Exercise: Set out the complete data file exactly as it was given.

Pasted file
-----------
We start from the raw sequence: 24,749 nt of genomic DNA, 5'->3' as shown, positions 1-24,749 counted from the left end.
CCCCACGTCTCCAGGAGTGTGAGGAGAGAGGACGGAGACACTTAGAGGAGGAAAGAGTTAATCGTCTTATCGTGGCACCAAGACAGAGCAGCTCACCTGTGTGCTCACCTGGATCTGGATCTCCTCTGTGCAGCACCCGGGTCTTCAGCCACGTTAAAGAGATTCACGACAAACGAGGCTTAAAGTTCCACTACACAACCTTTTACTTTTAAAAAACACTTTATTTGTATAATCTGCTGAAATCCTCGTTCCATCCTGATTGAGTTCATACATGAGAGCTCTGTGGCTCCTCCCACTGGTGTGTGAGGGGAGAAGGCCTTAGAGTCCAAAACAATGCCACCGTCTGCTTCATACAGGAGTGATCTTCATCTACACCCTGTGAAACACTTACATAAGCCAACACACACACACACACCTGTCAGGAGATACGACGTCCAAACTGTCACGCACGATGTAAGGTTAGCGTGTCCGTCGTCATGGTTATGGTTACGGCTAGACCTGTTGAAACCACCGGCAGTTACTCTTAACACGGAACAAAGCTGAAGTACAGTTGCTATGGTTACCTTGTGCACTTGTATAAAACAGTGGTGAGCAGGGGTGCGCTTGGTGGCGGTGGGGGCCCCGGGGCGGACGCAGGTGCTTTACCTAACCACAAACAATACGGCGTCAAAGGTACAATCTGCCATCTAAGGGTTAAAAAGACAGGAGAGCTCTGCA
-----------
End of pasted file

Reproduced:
We start from the raw sequence: 24,749 nt of genomic DNA, 5'->3' as shown, positions 1-24,749 counted from the left end.
CCCCACGTCTCCAGGAGTGTGAGGAGAGAGGACGGAGACACTTAGAGGAGGAAAGAGTTAATCGTCTTATCGTGGCACCAAGACAGAGCAGCTCACCTGTGTGCTCACCTGGATCTGGATCTCCTCTGTGCAGCACCCGGGTCTTCAGCCACGTTAAAGAGATTCACGACAAACGAGGCTTAAAGTTCCACTACACAACCTTTTACTTTTAAAAAACACTTTATTTGTATAATCTGCTGAAATCCTCGTTCCATCCTGATTGAGTTCATACATGAGAGCTCTGTGGCTCCTCCCACTGGTGTGTGAGGGGAGAAGGCCTTAGAGTCCAAAACAATGCCACCGTCTGCTTCATACAGGAGTGATCTTCATCTACACCCTGTGAAACACTTACATAAGCCAACACACACACACACACCTGTCAGGAGATACGACGTCCAAACTGTCACGCACGATGTAAGGTTAGCGTGTCCGTCGTCATGGTTATGGTTACGGCTAGACCTGTTGAAACCACCGGCAGTTACTCTTAACACGGAACAAAGCTGAAGTACAGTTGCTATGGTTACCTTGTGCACTTGTATAAAACAGTGGTGAGCAGGGGTGCGCTTGGTGGCGGTGGGGGCCCCGGGGCGGACGCAGGTGCTTTACCTAACCACAAACAATACGGCGTCAAAGGTACAATCTGCCATCTAAGGGTTAAAAAGACAGGAGAGCTCTGCA